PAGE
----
Encoders are used to determine the position, velocity and direction of motor shaft speed and other mechanical motion. They provide information required for the precise control of a variety of applications, such as positioning a rotary table, pick and place, machine assembly, packaging, robotics and more. Regardless of type, all encoders provide a type of orientation that’s used as a reference point for position control.

An encoder (for industrial controls) is a special sensor that captures position information and relays that data to other devices. The position information can be determined using one of three technologies: optical, magnetic or capacitive.

Regardless of the sensing technology employed, the encoder’s electronics sense movement and translate that motion into industry-standard electrical signals.

Actually encoder is mounted on the shaft whose position we want to determine or want to monitor its value. Encoder have some ppr and they gives accordingly that number of pulses in one revolution.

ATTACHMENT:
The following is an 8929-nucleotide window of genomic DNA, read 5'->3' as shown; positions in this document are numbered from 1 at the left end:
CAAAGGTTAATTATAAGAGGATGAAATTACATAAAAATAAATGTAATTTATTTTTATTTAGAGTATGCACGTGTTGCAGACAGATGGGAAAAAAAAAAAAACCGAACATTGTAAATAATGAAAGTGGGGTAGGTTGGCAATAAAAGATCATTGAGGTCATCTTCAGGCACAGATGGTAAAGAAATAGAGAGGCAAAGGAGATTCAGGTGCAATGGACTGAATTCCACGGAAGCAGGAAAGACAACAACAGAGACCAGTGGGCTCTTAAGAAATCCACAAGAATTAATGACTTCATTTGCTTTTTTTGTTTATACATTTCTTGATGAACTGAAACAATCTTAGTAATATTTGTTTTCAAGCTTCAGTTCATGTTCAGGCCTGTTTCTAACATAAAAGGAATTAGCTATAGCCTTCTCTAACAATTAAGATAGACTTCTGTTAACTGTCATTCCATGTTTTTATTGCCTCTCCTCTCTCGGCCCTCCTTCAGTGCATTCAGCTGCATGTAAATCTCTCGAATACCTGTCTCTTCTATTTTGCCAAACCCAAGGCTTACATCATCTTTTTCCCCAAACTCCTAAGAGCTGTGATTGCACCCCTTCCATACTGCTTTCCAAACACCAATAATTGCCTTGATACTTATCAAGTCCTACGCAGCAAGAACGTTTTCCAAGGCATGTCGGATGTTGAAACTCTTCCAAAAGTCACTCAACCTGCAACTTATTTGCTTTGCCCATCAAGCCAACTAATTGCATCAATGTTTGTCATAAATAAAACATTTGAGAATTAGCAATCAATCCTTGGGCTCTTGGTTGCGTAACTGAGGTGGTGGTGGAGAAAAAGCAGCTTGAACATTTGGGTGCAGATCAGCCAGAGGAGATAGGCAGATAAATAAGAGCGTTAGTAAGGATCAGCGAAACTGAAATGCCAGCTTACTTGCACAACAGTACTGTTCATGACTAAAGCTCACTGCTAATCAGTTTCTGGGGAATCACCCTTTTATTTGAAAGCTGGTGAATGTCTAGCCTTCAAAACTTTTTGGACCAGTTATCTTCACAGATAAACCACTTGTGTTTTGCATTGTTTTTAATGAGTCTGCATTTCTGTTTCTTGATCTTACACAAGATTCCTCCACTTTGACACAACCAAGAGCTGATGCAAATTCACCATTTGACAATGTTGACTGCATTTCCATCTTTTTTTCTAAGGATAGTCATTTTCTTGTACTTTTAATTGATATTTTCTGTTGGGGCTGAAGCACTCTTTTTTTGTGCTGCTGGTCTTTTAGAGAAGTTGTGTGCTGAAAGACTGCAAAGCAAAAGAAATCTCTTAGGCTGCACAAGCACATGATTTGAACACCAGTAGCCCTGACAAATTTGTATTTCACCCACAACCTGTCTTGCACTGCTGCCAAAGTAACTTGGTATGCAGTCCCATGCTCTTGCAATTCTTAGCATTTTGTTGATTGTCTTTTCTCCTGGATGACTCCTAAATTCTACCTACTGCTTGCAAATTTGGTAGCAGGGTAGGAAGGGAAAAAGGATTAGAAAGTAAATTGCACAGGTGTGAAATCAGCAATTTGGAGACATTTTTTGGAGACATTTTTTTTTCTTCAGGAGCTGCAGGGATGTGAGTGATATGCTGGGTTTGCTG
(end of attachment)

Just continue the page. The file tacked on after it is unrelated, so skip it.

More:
There are 2 types of  servo motor system

  1. Linear servo system
  2. Motion control system:

Linear servo system: PLC will supply pulse input to the motor drive (digital type) then the motor driver will give power through PWM to the AC servo motor. Feedback will be given by encoder to the driver and driver will do the error counter.

Motion control system: PLC will supply pulse to the motion control unit, then motion control unit will give analog input 0-10V to motor driver. the motor driver will give power through PWM to the AC servo motor. feedback will be given by encoder to the driver and driver will give the error signal to the motion control unit to do the error counting.

Advanced PLC Training in CoimbatoreBasically, there are two common ways to control the direction of the motor which is using the pulse mode or using the pulse + direction mode. We need two pulse outputs from the servo motor to do this. Make sure that the setting from your  PLC of how the pulses are being output.